ILO COOP 100 Webinar II - Advancing gender equality though cooperatives

Four cooperative practitioners reflected on the current situation of gender equality within the cooperative movement, the role cooperatives can play, and the challenges they face in advancing gender equality. Their presentations highlighted the implications of COVID-19 on women in cooperatives and emerging responses. Over 160 people from around the world participated in the webinar.

Noticia | 28 de abril de 2020

The webinar was organized on 27 April 2020 as the second edition in a series of webinars around the Centenary of ILO’s Cooperatives Unit.

The webinar aimed at sharing experiences and research findings as to why women join or establish cooperatives and how they fare in cooperatives as founders, leaders, members, and workers. It also reflected on the positive role of cooperatives and challenges they face in advancing women’s empowerment and gender equality.

Moderated by Philippe Marcadent, Chief of Inclusive Labour Markets, Labour Relations and Working Conditions Branch (INWORK) of the ILO, the webinar benefitted from the contributions of the following speakers:
  • Mirai Chatterjee, Chairperson, Self Employed Women’s Association (SEWA) Cooperative Federation, India
  • Sifa Chiyoge, Director, International Cooperative Alliance (ICA) Africa Regional Office, Kenya
  • Stefania Marcone, Chief, International Relations & European Policies, Legacoop, Italy
  • Nadya Weber, Independent Researcher, Canada
Ms. Chatterjee presented on SEWA’s dual strategy of organizing women informal economy workers into trade unions for rights and into cooperatives for livelihoods and essential services in India. SEWA is a trade union of 1.7 million women in the informal economy and has supported the formation of 120 women cooperatives across the country including in agriculture, finance, dairy, crafts, and multiple service sectors (care, cleaning, construction etc.) through its Cooperative Federation. Referring to the ILO estimate that around 400 million informal economy workers are at risk of falling deeper into poverty due to the COVID-19 crisis, she shared emerging responses by SEWA to COVID-19 and presented action points that can serve to protect women informal economy workers including immediate food and financial support, extending social protection and promoting digital inclusion. Her presentation is available here.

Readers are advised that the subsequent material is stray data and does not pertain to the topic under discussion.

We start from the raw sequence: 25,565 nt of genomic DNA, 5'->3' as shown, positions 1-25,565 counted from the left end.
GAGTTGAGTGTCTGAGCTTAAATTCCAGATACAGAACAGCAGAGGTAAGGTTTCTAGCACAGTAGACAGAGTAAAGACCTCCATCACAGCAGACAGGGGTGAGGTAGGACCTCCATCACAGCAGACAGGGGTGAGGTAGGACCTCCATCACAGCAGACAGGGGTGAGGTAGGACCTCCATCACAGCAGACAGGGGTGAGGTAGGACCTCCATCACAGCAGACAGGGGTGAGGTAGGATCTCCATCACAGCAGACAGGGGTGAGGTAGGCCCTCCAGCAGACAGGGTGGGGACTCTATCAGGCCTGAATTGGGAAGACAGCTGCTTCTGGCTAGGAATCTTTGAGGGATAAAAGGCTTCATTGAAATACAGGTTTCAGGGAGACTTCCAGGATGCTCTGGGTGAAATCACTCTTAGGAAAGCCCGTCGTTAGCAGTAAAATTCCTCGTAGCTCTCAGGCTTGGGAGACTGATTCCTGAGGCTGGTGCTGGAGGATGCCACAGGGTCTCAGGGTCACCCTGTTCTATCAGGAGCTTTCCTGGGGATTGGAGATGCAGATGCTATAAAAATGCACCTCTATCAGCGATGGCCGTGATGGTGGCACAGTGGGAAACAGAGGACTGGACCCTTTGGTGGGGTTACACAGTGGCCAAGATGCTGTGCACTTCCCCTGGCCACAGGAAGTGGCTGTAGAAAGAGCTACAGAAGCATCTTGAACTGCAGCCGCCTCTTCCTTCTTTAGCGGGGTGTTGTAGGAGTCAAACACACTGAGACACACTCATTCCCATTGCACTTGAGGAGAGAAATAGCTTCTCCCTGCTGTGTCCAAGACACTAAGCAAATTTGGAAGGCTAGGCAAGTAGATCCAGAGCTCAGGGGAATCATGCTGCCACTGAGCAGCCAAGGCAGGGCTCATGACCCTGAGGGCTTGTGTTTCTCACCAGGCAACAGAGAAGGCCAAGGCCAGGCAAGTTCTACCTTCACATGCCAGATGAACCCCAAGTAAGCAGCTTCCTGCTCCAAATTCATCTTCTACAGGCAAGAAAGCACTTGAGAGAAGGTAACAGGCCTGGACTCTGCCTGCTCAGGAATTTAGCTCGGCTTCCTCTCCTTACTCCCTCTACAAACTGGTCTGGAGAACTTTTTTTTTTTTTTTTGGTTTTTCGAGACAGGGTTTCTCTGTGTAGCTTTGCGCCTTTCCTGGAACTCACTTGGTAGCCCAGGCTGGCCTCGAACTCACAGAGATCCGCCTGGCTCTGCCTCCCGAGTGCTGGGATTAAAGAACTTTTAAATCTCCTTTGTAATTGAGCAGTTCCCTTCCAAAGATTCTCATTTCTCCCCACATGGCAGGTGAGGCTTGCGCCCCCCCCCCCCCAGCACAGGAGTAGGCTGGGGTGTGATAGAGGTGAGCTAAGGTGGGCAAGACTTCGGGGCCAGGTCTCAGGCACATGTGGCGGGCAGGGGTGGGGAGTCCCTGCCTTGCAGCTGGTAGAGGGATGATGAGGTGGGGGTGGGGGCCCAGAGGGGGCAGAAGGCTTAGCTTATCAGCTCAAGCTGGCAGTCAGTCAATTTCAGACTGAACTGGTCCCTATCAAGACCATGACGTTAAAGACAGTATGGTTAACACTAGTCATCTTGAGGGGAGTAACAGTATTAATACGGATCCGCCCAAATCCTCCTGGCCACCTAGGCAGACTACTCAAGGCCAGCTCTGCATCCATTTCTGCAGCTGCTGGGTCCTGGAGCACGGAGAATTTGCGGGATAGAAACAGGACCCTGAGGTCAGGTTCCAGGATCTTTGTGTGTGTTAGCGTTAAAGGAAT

Ms. Chiyoge’s presentation focused on the current status of gender equality in Africa in general and activities of women cooperatives and challenges they face in advancing gender equality, in particular. Key challenges she highlighted include women’s limited access to land and other resources; gender barriers to leadership positions; and limited participation in the decision making processes (often worsened by violence at and conditions of meetings). Her presentation is available here.

Ms. Marcone reflected on the impact of COVID-19 on women co-operators and shared key requests raised by them particularly: access to credit and liquidity support for the survival of businesses and employment; support to women workers who have more family responsibilities at home in the adaptation to smart working; cooperation among schools, families, local authorities and the social and solidarity economy (SSE) organizations to reduce education inequalities among children; and 4) support to fight against worsening gender-based violence. She also shared initiatives by the cooperative movement at national, regional and international levels to advance gender equality. Her presentation is available here.

Ms. Weber’s presentation highlighted findings and recommendations from a study on “Gender equality and women’s empowerment in co-operatives” undertaken in 2015 with the support from the Committee for the Promotion and Advancement of Cooperatives (COPAC) and a study on informal economy, women empowerment and collective action conducted with support from the International Development Research Center (IDRC) in 2019. A draft version of the latter study is available here. On policy and legislation issues, she shared recommendations on reducing cultural and structural barriers in women’s access to land, production inputs, finance and other services, and allowing all women workers to create their own cooperatives and other organizations. On cooperative management and operations, she emphasized the importance of setting a gender equality plan within a cooperative and tracking and measuring the progress of such plans. Her presentation is available here.

There will be more sessions as part of the ILO COOP 100 Webinar Series on key issues in the world of work throughout the year 2020. Please check here to stay up-to-date on ILO COOP 100 events.